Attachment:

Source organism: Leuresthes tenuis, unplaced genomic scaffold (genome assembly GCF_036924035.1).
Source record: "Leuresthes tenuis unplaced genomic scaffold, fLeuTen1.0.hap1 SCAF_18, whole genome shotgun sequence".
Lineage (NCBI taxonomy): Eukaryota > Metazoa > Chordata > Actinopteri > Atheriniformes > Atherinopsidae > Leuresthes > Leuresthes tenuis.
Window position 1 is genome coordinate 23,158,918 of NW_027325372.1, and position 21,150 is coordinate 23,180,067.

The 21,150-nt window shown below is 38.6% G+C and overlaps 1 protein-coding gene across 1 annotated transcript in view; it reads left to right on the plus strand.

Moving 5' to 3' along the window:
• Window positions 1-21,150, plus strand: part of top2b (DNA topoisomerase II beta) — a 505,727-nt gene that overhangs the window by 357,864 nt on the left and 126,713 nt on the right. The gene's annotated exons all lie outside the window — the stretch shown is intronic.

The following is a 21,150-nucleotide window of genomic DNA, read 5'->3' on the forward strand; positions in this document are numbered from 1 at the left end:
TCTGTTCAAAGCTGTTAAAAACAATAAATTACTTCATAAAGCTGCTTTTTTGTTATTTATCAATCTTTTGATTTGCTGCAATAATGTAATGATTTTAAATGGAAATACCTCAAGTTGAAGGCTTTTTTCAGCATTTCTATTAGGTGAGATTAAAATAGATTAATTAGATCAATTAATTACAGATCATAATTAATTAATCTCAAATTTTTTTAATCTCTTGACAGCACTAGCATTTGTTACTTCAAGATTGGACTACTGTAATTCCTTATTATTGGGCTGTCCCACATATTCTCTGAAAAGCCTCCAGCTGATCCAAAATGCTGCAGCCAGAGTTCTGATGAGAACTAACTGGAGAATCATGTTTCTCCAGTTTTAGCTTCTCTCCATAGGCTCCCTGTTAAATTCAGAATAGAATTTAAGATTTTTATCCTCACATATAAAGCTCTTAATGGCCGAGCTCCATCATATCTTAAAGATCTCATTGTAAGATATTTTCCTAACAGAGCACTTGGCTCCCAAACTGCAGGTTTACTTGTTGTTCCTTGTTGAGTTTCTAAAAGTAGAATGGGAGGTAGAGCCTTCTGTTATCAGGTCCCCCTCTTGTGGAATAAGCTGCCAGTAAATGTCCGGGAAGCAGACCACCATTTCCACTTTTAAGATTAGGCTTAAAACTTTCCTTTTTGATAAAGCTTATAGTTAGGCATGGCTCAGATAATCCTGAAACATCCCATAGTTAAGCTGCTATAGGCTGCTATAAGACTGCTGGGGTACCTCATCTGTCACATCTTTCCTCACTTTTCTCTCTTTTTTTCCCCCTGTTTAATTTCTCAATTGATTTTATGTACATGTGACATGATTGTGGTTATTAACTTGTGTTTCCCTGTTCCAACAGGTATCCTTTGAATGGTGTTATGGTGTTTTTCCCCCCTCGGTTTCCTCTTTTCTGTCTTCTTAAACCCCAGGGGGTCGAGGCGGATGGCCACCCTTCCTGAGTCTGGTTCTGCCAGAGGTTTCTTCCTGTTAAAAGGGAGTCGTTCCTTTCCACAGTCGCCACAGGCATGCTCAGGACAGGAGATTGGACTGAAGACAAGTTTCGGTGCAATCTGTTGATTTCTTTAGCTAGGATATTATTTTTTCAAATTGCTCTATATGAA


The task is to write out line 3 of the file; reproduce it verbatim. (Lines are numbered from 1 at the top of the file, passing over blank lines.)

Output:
Lineage (NCBI taxonomy): Eukaryota > Metazoa > Chordata > Actinopteri > Atheriniformes > Atherinopsidae > Leuresthes > Leuresthes tenuis.